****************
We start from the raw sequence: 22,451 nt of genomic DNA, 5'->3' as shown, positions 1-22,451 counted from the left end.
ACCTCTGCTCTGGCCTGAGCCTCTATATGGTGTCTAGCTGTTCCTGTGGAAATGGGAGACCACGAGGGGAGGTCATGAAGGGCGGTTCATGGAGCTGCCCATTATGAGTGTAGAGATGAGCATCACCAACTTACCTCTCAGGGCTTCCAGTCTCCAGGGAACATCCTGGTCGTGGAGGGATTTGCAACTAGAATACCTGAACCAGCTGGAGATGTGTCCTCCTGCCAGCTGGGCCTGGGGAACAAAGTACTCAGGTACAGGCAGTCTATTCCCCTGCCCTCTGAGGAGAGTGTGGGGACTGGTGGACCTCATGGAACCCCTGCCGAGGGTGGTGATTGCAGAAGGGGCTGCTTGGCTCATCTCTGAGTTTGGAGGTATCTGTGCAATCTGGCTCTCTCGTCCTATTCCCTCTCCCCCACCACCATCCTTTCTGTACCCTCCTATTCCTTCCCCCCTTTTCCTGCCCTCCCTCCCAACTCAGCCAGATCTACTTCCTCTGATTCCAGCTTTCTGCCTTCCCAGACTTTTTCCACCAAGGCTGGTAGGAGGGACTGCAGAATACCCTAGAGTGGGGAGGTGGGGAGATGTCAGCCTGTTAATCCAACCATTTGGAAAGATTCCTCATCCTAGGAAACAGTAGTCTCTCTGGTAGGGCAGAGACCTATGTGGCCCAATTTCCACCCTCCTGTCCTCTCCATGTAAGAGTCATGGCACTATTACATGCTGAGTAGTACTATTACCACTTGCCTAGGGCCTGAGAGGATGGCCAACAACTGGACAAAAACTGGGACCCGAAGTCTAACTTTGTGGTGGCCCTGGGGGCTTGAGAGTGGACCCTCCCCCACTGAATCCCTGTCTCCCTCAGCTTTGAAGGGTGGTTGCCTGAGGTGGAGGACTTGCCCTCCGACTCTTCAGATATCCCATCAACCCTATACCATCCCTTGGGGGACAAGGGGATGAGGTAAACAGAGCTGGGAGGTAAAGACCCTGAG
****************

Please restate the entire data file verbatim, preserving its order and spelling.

We start from the raw sequence: 22,451 nt of genomic DNA, 5'->3' as shown, positions 1-22,451 counted from the left end.
ACCTCTGCTCTGGCCTGAGCCTCTATATGGTGTCTAGCTGTTCCTGTGGAAATGGGAGACCACGAGGGGAGGTCATGAAGGGCGGTTCATGGAGCTGCCCATTATGAGTGTAGAGATGAGCATCACCAACTTACCTCTCAGGGCTTCCAGTCTCCAGGGAACATCCTGGTCGTGGAGGGATTTGCAACTAGAATACCTGAACCAGCTGGAGATGTGTCCTCCTGCCAGCTGGGCCTGGGGAACAAAGTACTCAGGTACAGGCAGTCTATTCCCCTGCCCTCTGAGGAGAGTGTGGGGACTGGTGGACCTCATGGAACCCCTGCCGAGGGTGGTGATTGCAGAAGGGGCTGCTTGGCTCATCTCTGAGTTTGGAGGTATCTGTGCAATCTGGCTCTCTCGTCCTATTCCCTCTCCCCCACCACCATCCTTTCTGTACCCTCCTATTCCTTCCCCCCTTTTCCTGCCCTCCCTCCCAACTCAGCCAGATCTACTTCCTCTGATTCCAGCTTTCTGCCTTCCCAGACTTTTTCCACCAAGGCTGGTAGGAGGGACTGCAGAATACCCTAGAGTGGGGAGGTGGGGAGATGTCAGCCTGTTAATCCAACCATTTGGAAAGATTCCTCATCCTAGGAAACAGTAGTCTCTCTGGTAGGGCAGAGACCTATGTGGCCCAATTTCCACCCTCCTGTCCTCTCCATGTAAGAGTCATGGCACTATTACATGCTGAGTAGTACTATTACCACTTGCCTAGGGCCTGAGAGGATGGCCAACAACTGGACAAAAACTGGGACCCGAAGTCTAACTTTGTGGTGGCCCTGGGGGCTTGAGAGTGGACCCTCCCCCACTGAATCCCTGTCTCCCTCAGCTTTGAAGGGTGGTTGCCTGAGGTGGAGGACTTGCCCTCCGACTCTTCAGATATCCCATCAACCCTATACCATCCCTTGGGGGACAAGGGGATGAGGTAAACAGAGCTGGGAGGTAAAGACCCTGAG